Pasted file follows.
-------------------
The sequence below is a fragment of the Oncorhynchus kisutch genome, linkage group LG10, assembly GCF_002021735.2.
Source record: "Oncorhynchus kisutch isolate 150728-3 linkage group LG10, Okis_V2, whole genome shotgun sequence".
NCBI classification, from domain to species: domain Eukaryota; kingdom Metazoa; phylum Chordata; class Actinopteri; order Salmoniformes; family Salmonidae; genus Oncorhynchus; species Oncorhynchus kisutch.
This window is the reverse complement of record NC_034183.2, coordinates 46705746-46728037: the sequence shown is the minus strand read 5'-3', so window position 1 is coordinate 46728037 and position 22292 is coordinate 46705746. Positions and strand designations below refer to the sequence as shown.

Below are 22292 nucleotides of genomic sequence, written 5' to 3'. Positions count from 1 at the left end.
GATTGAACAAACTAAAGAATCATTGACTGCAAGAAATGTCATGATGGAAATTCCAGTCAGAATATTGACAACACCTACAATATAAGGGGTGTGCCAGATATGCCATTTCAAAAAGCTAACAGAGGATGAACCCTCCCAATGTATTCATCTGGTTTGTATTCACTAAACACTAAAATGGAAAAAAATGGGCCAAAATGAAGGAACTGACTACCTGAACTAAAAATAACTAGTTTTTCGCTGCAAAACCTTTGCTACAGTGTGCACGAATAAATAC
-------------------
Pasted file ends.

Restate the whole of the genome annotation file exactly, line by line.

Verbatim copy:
The sequence below is a fragment of the Oncorhynchus kisutch genome, linkage group LG10, assembly GCF_002021735.2.
Source record: "Oncorhynchus kisutch isolate 150728-3 linkage group LG10, Okis_V2, whole genome shotgun sequence".
NCBI classification, from domain to species: domain Eukaryota; kingdom Metazoa; phylum Chordata; class Actinopteri; order Salmoniformes; family Salmonidae; genus Oncorhynchus; species Oncorhynchus kisutch.
This window is the reverse complement of record NC_034183.2, coordinates 46705746-46728037: the sequence shown is the minus strand read 5'-3', so window position 1 is coordinate 46728037 and position 22292 is coordinate 46705746. Positions and strand designations below refer to the sequence as shown.

Below are 22292 nucleotides of genomic sequence, written 5' to 3'. Positions count from 1 at the left end.
GATTGAACAAACTAAAGAATCATTGACTGCAAGAAATGTCATGATGGAAATTCCAGTCAGAATATTGACAACACCTACAATATAAGGGGTGTGCCAGATATGCCATTTCAAAAAGCTAACAGAGGATGAACCCTCCCAATGTATTCATCTGGTTTGTATTCACTAAACACTAAAATGGAAAAAAATGGGCCAAAATGAAGGAACTGACTACCTGAACTAAAAATAACTAGTTTTTCGCTGCAAAACCTTTGCTACAGTGTGCACGAATAAATAC